The Iguaçu River plunges over the Paraná Plate down into a narrow semicircular Garganta do Diabo chasm in a canyon. The waterfalls vary from 200 to 269 feet (60 and 82 metres) in drop, with waters collectively continuing to flow at the lower level. The name of the falls was derived from the Guaraní word for “great water", while it has also been referred to as “an ocean plunging into an abyss.” There are ledges protruding midways that deflect the waters in a scenic, 500 feet (150 metres) curtain of rainbow mist. The falls with a mean rate of 62,000 cubic feet (1,756 cubic metres) per second are most potent during the rainy season from November to March.
Jog Falls - India
Jog Falls is India's tallest cascade falling from 829 feet-high, greenery-covered precipice. It is located in the scenic southwest of the country, 100 km away from the city of Shimoga on the border with North Kamara. The free-falling, un-tiered waterfall, also known as the Gerusoppaa falls, is void of rocks that would otherwise deflect the waters. The Sharavti River plunges over the ledge in four cascades, Raja or Horseshoe, Ranee ("Queen") or La Dame Blanche, Roarer, and Rocket that flow-on through dense forests of the Western Ghats.
Jog Falls is set 18 miles (29 km) upstream from Honavar at the river’s mouth on the Arabian Sea, and 16 km from the village of Talguppa's nearest railway station in the district of Karnataka. It is accessible by foot or water, as well as conveniently by bus or train from Shimoga. It is best to visit the cascade between August and December for the mist-free spectacle and fine weather. The summer season of monsoons makes the waterfall most potently-flowing in the region flush with vegetation.
Kaieteur Falls - Guyana
The Kaieteur Falls are one of the rainforest's greatest treasures tucked deep within Amazonia. The South America's great pride is the largest, single drop, waterfall in the world by water volume. There's some trekking and searching involved in finding the falls that rewards the effort with the most awe-inspiring vistas. The waters fall from 741 feet (226 m) in a dramatic natural splendor surrounded by tropical greenery.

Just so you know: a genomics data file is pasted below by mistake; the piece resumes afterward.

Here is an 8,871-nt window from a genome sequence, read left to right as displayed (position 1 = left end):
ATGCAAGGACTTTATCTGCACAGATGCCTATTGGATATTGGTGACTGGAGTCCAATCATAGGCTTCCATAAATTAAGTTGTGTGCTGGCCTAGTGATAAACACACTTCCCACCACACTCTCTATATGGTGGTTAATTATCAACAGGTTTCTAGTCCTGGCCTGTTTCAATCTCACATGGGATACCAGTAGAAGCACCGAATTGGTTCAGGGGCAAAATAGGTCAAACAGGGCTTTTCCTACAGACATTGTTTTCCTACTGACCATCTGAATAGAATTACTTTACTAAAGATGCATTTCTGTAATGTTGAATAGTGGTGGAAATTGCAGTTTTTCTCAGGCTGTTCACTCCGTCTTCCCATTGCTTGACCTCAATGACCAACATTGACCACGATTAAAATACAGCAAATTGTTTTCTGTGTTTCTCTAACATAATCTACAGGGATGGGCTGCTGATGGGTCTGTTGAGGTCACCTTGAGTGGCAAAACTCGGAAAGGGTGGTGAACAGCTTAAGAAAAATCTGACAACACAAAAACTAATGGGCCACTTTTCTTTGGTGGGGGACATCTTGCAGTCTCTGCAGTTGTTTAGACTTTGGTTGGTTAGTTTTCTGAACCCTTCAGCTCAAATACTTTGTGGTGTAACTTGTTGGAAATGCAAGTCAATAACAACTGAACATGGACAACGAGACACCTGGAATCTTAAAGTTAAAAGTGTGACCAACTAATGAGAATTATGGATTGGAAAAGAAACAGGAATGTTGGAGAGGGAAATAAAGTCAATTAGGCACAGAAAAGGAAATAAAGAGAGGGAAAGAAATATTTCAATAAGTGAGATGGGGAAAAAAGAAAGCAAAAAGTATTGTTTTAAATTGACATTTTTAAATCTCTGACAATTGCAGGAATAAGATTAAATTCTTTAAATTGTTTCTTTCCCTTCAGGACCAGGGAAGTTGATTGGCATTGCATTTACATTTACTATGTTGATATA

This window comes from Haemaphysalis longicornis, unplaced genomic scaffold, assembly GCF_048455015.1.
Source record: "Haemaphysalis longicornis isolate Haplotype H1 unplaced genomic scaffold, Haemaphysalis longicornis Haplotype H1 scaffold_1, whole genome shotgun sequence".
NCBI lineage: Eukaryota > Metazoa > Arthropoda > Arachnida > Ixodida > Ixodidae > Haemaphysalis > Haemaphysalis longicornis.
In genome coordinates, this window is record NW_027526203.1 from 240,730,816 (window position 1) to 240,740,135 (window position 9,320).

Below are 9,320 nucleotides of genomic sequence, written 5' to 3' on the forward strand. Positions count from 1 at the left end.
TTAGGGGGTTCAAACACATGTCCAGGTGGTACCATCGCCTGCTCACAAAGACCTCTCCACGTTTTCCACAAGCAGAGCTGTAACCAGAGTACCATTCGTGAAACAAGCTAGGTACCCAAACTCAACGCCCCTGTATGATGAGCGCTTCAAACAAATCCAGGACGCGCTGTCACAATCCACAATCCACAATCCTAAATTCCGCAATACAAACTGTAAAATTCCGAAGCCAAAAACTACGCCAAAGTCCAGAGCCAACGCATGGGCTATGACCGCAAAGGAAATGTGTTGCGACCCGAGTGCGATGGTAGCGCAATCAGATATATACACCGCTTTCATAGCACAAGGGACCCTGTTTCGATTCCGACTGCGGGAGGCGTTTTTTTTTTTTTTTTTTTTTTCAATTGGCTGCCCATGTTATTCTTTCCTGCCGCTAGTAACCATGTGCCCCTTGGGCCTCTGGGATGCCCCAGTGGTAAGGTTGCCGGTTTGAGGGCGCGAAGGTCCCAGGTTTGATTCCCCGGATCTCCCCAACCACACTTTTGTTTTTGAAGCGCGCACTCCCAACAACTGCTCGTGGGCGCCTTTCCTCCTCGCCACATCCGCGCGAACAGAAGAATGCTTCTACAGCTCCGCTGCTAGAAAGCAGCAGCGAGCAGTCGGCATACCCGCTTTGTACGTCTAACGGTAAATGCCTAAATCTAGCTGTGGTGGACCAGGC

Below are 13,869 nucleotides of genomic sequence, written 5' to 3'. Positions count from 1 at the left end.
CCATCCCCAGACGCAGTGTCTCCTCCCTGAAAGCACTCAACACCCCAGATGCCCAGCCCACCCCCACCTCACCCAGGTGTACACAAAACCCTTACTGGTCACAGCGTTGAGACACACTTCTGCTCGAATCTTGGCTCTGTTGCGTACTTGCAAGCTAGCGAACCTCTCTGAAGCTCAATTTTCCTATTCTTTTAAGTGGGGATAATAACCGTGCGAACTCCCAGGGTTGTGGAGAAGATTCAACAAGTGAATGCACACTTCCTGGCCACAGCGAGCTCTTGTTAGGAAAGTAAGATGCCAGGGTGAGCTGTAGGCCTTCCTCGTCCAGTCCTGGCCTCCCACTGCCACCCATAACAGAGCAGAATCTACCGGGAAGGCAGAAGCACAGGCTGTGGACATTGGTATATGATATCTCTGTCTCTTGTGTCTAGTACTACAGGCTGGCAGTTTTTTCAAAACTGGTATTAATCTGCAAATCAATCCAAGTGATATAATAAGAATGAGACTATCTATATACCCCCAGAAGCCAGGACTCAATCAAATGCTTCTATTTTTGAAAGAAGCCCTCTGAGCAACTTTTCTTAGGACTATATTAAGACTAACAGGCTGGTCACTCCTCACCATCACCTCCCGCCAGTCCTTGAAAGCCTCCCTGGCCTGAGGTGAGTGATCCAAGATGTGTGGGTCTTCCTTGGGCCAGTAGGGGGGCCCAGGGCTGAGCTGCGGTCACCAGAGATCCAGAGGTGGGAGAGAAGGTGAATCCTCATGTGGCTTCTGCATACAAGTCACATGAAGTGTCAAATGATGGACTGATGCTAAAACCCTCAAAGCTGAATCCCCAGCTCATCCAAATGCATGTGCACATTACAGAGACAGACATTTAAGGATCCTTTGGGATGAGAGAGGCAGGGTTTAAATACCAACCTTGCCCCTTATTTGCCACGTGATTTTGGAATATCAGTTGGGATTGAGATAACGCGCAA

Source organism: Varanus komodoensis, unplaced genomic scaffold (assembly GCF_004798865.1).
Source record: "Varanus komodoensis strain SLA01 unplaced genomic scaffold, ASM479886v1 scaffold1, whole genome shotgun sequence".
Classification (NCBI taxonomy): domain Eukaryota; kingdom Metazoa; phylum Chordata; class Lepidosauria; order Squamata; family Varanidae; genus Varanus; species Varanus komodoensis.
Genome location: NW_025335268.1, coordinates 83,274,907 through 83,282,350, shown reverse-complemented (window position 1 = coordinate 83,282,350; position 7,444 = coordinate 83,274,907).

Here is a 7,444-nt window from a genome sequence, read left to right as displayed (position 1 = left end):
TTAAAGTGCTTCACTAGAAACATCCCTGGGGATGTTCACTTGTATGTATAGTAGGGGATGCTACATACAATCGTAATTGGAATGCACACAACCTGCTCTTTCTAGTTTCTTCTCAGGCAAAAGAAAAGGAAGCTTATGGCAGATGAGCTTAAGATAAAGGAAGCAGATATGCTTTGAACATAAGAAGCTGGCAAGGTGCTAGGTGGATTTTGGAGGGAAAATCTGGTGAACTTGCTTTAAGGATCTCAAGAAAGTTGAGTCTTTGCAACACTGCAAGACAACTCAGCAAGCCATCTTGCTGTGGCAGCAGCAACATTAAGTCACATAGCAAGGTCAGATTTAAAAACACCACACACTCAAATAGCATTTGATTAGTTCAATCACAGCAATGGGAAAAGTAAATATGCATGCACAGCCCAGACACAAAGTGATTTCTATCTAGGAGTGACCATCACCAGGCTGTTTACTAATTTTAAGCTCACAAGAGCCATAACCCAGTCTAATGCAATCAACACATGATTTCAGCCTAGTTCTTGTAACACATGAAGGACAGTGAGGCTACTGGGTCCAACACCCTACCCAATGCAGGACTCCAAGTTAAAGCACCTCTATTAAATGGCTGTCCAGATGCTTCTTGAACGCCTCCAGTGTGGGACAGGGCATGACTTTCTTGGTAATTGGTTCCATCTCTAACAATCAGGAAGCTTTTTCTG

The remote falls discovered in 1870 comprise a fun adventure for Guyana tourists who seek a must-see travel experience. One can access the Kaieteur Falls via regular flights on small planes from the capital city of Georgetown, with best views upon landing or ascent. There's a 15-minute climb from the airstrip to the top of the falls that are best to visit during the country's dry season from March to June.
Niagara Falls - Canada/US
The falls on the border between Ontario in Canada and New York in the States are one of the world's most known and visited with easy access to the gawk-worthy session. They are separated by the Goat Island into a larger section on the American side, and smaller, on the Canadian. The latter left-bank Horseshoe Falls are 188 feet (57 meters) tall and 2,200 feet (670 meters) wide, while the American Falls' span of 1,060 feet (320 meters) drops-down from 190 feet (58 meters). The Queen Victoria Park on the Canadian side and the Prospect Point at the edge of the American Falls on the US side offer the best views of the Niagara. The popular Rainbow Bridge is another vantage lookout, and a footpath to "behind-the-curtain" view of the falls at the Cave of the Winds.